Literate Programming using Jupyter Notebook

3 min readDec 13, 2020


As developer, I use vim as my code editor for my personal projects, and Visual Studio Code at work. Occasionally I use Emacs as I really like org mode, especially using org babel for reproducible research and literal programming, providing a computing environment for authoring mixed natural and computer language documents.

For those who are not familiar with literate programming, from Wikipedia

Literate programming is a programming paradigm introduced by Donald Knuth in which a computer program is given an explanation of its logic in a natural language, such as English, interspersed with snippets of macros and traditional source code, from which compilable source code can be generated.

For data science projects, I use Jupyter notebook for exploratory data analysis, data preparation, wrangling, training and testing the models and eventually coming out with the final model for production. During this process, sometimes the code I wrote in the notebooks need to be extracted and packaged as a python module or library for further reuse.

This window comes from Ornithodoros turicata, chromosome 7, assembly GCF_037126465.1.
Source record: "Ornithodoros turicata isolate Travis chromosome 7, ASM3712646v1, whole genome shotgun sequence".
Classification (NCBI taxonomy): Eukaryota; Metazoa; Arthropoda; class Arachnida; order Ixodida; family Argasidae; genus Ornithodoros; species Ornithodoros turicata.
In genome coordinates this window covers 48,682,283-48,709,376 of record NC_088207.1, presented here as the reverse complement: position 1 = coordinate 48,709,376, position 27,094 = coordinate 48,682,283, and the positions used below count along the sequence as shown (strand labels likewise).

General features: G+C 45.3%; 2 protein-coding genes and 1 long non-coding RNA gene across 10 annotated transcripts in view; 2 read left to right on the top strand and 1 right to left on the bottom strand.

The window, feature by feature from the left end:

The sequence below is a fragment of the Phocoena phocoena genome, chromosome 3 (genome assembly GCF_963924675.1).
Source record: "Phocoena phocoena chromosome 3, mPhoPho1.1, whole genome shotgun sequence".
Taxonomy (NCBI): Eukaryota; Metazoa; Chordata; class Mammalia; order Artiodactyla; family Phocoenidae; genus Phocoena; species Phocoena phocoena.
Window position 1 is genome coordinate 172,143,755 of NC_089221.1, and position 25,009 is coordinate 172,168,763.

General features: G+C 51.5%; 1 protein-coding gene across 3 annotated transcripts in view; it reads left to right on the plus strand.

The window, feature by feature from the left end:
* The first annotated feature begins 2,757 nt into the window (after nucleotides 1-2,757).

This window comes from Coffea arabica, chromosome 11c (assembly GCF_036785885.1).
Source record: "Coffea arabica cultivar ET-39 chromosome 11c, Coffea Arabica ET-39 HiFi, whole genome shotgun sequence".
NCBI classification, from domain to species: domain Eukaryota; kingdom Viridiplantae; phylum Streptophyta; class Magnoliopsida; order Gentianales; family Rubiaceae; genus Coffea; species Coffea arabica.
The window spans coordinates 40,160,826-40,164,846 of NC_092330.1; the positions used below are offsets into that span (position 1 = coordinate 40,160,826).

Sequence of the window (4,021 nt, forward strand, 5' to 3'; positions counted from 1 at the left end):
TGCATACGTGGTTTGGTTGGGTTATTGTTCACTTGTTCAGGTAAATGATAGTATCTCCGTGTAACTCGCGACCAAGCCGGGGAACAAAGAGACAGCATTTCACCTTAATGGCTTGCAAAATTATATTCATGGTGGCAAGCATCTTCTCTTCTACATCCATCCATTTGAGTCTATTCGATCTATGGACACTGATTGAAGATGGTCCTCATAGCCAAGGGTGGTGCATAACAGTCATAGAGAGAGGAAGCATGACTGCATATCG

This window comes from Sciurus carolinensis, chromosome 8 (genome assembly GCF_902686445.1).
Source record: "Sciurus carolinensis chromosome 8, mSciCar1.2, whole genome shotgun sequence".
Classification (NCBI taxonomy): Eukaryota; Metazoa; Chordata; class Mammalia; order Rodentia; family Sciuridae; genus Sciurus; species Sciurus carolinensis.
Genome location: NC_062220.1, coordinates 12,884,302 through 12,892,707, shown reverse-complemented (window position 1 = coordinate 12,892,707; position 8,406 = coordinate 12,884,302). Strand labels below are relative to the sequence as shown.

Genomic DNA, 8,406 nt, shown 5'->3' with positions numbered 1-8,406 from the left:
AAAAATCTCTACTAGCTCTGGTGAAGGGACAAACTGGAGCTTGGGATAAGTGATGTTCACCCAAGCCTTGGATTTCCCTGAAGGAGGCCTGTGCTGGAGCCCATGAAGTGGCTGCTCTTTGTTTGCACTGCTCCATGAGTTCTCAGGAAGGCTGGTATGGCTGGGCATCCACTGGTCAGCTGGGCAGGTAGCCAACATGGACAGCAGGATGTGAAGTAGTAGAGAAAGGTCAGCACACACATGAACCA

I have been using library in few of my projects and it is a cool library which make machine learning accessible and easy for everyone to get started. library is developed through a notebook approach using nbdev. After watching a recent video by Jeremy I decided to try this approach.

Python Programming using nbdev




Software engineer, Data Science and ML practitioner.